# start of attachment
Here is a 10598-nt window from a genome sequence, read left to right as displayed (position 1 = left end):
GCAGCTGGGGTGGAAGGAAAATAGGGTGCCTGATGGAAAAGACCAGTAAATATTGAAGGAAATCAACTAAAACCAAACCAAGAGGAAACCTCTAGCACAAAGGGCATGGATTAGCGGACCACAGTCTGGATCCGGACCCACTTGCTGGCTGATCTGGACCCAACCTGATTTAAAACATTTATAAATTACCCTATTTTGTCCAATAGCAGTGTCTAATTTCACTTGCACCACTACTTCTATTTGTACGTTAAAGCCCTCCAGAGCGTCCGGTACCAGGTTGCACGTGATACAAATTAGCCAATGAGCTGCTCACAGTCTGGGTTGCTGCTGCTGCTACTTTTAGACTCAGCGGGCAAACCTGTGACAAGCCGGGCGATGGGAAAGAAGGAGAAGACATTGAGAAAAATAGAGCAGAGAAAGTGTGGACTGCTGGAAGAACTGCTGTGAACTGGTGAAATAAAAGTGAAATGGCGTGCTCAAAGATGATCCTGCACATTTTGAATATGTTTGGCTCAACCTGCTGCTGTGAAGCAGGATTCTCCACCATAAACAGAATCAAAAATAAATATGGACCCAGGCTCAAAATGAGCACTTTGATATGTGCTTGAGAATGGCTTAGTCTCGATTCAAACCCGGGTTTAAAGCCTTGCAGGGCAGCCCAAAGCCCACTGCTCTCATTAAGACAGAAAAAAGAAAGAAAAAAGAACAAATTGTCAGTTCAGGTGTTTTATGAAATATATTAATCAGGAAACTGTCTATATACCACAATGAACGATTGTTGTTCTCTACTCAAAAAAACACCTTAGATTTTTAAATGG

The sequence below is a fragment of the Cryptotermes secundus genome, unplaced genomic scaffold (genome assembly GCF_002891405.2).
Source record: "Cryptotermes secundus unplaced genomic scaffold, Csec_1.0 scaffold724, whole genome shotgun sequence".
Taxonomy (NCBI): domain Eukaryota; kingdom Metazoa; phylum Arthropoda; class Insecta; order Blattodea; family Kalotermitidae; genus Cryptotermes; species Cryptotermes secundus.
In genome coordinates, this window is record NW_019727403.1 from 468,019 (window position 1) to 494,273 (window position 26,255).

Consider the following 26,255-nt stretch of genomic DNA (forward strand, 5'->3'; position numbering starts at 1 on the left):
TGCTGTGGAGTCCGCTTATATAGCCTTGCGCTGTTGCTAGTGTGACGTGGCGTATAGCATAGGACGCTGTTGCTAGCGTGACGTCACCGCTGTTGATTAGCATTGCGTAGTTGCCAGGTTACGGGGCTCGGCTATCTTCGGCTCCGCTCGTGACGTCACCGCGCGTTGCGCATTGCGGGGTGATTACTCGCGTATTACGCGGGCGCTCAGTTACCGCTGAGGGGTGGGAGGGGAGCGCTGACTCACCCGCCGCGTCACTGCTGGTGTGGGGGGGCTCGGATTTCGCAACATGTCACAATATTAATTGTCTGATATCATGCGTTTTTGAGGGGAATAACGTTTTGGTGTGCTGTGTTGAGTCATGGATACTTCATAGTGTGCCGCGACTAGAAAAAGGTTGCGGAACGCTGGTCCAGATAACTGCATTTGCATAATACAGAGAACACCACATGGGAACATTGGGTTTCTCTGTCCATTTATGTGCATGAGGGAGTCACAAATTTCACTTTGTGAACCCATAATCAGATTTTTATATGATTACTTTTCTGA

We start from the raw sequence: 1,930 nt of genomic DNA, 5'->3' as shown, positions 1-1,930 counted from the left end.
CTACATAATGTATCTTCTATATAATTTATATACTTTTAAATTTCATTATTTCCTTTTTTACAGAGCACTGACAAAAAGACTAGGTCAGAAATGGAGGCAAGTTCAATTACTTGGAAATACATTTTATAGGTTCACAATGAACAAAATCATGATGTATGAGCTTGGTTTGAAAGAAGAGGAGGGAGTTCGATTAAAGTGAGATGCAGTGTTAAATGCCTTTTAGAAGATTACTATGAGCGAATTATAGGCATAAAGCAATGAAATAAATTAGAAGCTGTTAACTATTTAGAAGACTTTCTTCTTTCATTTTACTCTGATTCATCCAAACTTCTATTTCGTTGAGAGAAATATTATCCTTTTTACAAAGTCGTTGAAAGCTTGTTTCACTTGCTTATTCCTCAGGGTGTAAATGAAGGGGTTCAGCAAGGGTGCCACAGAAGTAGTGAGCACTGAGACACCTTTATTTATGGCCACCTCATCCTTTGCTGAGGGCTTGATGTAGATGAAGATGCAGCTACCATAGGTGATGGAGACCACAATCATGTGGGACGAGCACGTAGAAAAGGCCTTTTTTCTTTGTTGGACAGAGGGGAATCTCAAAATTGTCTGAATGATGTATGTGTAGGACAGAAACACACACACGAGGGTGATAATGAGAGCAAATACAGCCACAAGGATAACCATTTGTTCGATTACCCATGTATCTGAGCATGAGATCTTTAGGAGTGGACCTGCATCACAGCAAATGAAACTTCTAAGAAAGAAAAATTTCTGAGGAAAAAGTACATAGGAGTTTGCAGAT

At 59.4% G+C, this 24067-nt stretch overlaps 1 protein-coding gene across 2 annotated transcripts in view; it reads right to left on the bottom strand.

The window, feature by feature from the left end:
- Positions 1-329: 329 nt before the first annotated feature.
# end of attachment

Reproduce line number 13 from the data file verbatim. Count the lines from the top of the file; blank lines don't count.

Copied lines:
- Positions 1-329: 329 nt before the first annotated feature.